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Is wicked capitalized for a reason? Like a title of some sort? If it is then maybe To avoid her future as a Wicked.
I think this would be better if you gave more details. What kind of wrong is she trying to right? And maybe "To avoid [a wicked] future" would be a better opening.
This one sounds cool, but I would avoid the capitalized Wicked because then it makes me think of the other book and I'm left wondering if this idea is original. (Which I'm sure it is.) I also think there could be a few more details in here. How does Nika know she's destined to be wicked? What sort of wrong? Just a little more specificity will make this pop.
Agree with AG Carpenter. I'm sure your idea is original, but the way it sounds, it seems like its piggy-backing on the recent Oz stories stage & screen.Help me see how yours is different (other than age group).
Another "what she said" to A.G. Carpenter. I also wondered how she knew her future, but frankly this is pretty interesting as a hook, and you don't want to clutter it up too much.
I agree that ditching the "Wicked" and explaining what that means will show the setting and stakes more; what does it mean in the story to become Wicked? Then, which wrongs is the character trying to write, and what is her name?Maybe something like:To avoid [name what Wicked is/does], [character name + age] [name what they do to to fix what's wrong] to stop deadly fire from consuming Oz, or [what will happen if she doesn't, besides the obvious town burning--will they all cease to exist?]
Oz made me immediately think of Dorothy. It's too well known and probaby not where you want poeple to go.Also not clear on how how her actions of righting wrongs and stopping a fire have anything to do with avoiding becoming Wicked (whatever that is).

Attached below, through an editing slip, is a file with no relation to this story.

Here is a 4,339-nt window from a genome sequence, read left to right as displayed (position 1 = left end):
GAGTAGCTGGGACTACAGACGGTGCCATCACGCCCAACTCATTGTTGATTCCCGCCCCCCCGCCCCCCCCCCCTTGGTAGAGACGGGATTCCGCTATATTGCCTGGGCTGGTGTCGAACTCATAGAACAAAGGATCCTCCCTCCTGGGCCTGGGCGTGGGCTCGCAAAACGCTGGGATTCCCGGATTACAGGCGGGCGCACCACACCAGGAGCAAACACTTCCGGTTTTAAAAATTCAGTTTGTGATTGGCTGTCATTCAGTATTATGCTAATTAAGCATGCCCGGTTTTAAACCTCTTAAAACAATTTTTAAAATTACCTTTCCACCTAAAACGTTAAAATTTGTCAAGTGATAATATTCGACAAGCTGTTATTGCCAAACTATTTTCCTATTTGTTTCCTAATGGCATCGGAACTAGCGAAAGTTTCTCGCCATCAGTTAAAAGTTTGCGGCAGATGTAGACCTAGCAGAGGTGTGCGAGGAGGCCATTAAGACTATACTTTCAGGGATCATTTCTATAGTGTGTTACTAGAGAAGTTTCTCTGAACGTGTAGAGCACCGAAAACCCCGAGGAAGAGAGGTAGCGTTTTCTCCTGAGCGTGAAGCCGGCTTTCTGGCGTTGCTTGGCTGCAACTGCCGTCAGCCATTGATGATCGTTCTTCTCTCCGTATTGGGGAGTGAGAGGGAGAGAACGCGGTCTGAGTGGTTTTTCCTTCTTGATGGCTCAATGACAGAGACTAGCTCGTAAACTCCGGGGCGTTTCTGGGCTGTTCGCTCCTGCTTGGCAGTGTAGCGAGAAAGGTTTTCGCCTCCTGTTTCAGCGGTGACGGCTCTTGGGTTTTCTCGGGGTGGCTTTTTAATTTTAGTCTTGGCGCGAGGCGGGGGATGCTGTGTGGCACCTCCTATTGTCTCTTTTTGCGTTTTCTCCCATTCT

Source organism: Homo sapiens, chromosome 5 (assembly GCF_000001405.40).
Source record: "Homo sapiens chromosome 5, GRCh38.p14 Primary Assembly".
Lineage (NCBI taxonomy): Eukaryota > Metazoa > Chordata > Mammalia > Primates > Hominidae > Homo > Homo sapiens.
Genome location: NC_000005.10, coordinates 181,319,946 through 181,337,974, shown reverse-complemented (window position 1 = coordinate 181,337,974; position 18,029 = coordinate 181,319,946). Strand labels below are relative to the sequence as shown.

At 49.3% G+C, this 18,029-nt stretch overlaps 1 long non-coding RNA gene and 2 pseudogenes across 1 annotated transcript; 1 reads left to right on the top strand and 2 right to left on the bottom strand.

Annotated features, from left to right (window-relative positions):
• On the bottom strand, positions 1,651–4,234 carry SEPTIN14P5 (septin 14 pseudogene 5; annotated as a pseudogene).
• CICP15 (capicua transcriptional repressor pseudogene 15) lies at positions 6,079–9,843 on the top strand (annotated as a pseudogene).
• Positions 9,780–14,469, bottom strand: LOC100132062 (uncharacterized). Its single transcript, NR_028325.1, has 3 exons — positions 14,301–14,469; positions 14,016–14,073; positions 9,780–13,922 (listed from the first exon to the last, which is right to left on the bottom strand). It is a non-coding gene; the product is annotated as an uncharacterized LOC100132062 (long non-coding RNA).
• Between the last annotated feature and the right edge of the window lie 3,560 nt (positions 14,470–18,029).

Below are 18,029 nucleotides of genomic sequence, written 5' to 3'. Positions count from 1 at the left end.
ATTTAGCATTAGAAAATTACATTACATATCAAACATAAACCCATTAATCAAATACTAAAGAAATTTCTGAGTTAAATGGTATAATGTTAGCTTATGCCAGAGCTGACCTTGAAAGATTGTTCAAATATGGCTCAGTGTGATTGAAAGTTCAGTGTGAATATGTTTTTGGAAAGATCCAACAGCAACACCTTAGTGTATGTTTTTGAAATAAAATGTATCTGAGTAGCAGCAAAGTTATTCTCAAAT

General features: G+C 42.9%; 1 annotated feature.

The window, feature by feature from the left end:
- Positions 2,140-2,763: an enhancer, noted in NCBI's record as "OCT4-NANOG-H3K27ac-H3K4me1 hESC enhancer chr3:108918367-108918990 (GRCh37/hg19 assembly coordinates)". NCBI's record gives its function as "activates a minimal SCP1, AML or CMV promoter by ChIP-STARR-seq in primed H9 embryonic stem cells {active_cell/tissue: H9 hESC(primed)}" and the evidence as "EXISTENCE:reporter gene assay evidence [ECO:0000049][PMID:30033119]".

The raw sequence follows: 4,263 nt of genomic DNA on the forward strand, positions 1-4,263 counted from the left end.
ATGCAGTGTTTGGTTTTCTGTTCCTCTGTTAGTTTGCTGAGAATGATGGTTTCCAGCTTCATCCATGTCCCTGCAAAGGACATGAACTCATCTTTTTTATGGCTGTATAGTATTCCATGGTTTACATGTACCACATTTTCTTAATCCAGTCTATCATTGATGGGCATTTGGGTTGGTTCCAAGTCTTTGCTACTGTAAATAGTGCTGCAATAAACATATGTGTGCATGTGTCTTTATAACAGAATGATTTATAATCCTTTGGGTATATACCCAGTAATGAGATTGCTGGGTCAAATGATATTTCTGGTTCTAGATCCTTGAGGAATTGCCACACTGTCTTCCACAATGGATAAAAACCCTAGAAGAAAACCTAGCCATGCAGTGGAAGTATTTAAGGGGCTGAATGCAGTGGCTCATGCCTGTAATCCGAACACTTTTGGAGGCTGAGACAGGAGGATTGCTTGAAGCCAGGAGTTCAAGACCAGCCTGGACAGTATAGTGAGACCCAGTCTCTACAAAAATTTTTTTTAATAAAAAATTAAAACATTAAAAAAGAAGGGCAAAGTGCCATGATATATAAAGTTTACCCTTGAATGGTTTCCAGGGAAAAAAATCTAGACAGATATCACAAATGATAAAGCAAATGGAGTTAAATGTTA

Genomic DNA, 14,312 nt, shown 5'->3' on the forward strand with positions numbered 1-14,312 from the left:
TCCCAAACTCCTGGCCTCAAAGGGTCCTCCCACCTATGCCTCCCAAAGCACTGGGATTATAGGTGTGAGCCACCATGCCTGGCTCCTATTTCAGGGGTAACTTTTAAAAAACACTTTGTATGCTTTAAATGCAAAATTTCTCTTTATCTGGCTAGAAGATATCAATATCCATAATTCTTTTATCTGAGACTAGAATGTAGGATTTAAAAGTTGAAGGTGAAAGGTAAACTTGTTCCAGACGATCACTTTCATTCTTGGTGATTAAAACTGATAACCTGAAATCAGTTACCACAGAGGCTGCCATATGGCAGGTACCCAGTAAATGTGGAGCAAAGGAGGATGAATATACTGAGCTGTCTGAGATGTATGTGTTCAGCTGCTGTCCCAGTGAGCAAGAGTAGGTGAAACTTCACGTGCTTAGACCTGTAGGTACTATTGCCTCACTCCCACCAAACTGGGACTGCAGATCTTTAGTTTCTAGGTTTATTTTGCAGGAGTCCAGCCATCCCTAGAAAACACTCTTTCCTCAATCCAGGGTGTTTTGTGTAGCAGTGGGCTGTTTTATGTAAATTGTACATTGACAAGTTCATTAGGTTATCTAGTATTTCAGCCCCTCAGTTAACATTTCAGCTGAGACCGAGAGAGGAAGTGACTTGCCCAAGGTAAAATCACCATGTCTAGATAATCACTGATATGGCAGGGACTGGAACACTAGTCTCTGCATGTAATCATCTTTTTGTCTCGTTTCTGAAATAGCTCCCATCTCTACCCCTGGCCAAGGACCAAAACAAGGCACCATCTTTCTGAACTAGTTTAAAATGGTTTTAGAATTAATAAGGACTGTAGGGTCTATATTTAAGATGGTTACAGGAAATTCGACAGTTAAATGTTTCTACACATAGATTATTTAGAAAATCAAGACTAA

First, MG is not a genre, it's an age range so you would want to say MG Fantasy (which is what this sounds like).Also, for me this is a bit too short and doesn't give enough detail. For example, it would be good to actually say the age of the girl instead of just "a young witch" and "right wrongs" is a little vague - give us specifics.I don't love the word "avoid" here, I think maybe "prevent" or "escape" would be a better fit and I don't think you need the words "her future" either.And the fact that you mention Oz would lead me to believe this story has some relationship to The Wizard of Oz, so if that is the case, I think you would want to mention it in the logline.Good luck!
I think "right wrongs" should be more specific. What does she actually try to do? Also, does anyone try to stop her from doing this? And how does she actually avoid her future? Does she need to do X good deeds and stop and fire and she's done? This needs to be a tangible goal and it's a little vague.Good luck!Holly
I also agree that the capitalization of 'Wicked' is puzzling, but my main concern is whether this is really meant to be set in L. Frank Baum's Oz. (Unless you mean Australia instead!) ;)There were several other writers who continued Baum's series after he passed on (most of their books are not as good as his, though), but I assume they had some kind of arrangement with his estate to be able to write stories set in his world, using his characters. And even if a well-known imaginary place like the Land of Oz is essentially in the public domain these days, I'm not sure why you wouldn't want to create your own world instead. So if there's a reason the story has to take place in Oz, I think that needs to be clear.Of course Gregory McGuire's books are set in Oz, but as a form of satire where he changes everything around--and I'd think trying to do something similar would be problematic, since he's already done it so successfully.And come to think of it, I doubt anyone could write a good logline for Wicked without making it quite obvious that it's a satirical version of The Wizard of Oz!